The impact of bacterial species on outcome in bloodstream infections (BSI) is incompletely understood. We evaluated the impact of bacterial species on BSI mortality, with adjustment for patient, bacterial, and treatment factors. From 2002 to 2015, all adult inpatients with monomicrobial BSI caused by Staphylococcus aureus or Gram-negative bacteria at Duke University Medical Center were prospectively enrolled. Kaplan-Meier curves and multivariable Cox regression with propensity score models were used to examine species-specific bacterial BSI mortality. Of the 2,659 enrolled patients, 999 (38%) were infected with S. aureus, and 1,660 (62%) were infected with Gram-negative bacteria. Among patients with Gram-negative BSI, Enterobacteriaceae (81% [1,343/1,660]) were most commonly isolated, followed by non-lactose-fermenting Gram-negative bacteria (16% [262/1,660]). Of the 999 S. aureus BSI isolates, 507 (51%) were methicillin resistant. Of the 1,660 Gram-negative BSI isolates, 500 (30%) were multidrug resistant. The unadjusted time-to-mortality among patients with Gram-negative BSI was shorter than that of patients with S. aureus BSI (P = 0.003), due to increased mortality in patients with non-lactose-fermenting Gram-negative BSI generally (P < 0.0001) and Pseudomonas aeruginosa BSI (n = 158) in particular (P < 0.0001). After adjustment for patient demographics, medical comorbidities, bacterial antibiotic resistance, timing of appropriate antibiotic therapy, and source control in patients with line-associated BSI, P. aeruginosa BSI remained significantly associated with increased mortality (hazard ratio = 1.435; 95% confidence interval = 1.043 to 1.933; P = 0.02). P. aeruginosa BSI was associated with increased mortality relative to S. aureus or other Gram-negative BSI. This effect persisted after adjustment for patient, bacterial, and treatment factors.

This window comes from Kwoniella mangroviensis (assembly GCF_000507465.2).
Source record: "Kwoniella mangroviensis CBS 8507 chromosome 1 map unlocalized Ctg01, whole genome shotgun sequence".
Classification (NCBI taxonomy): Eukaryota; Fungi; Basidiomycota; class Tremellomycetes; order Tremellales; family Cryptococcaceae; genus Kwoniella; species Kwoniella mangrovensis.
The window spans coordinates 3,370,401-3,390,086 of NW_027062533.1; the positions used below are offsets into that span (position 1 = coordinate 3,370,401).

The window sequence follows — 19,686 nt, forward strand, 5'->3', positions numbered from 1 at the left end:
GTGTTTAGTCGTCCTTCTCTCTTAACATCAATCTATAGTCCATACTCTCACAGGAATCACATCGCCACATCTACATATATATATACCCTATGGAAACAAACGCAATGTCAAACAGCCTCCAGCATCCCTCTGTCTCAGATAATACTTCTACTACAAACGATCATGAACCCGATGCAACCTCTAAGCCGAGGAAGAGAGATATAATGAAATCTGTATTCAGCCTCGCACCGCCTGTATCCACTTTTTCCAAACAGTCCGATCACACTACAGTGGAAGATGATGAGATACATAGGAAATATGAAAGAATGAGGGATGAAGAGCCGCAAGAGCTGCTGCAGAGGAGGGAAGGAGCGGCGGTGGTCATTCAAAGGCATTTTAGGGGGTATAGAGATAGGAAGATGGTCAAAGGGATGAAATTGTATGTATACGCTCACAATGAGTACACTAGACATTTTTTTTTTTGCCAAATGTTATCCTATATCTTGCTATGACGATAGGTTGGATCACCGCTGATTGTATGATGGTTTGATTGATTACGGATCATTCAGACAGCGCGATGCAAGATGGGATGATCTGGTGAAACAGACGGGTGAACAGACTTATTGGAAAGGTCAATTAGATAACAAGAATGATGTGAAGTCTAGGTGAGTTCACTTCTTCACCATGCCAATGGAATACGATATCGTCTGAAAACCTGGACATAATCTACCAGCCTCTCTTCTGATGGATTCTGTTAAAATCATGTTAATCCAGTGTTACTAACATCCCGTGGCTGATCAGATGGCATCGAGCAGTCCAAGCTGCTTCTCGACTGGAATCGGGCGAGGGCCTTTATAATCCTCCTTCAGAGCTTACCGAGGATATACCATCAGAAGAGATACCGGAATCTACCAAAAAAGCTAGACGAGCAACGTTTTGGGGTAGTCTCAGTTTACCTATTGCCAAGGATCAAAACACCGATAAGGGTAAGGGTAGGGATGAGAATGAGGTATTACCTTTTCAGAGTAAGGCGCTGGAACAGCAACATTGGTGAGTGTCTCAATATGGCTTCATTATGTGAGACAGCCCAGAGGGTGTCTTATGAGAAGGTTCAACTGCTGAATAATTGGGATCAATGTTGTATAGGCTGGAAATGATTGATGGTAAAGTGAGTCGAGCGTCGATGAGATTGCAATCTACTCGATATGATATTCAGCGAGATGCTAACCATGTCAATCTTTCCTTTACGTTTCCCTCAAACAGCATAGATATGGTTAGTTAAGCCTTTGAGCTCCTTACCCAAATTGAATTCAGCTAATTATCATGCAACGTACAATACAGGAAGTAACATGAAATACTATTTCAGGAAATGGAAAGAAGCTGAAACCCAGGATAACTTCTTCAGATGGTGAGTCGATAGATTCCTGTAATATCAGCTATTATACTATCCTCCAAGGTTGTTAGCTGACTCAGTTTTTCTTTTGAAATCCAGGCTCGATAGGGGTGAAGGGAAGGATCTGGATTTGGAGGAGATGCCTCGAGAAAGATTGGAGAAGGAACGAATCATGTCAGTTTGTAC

Keywords: Gram negative; Pseudomonas aeruginosa; Staphylococcus aureus; bloodstream infections.
Copyright © 2017 American Society for Microbiology.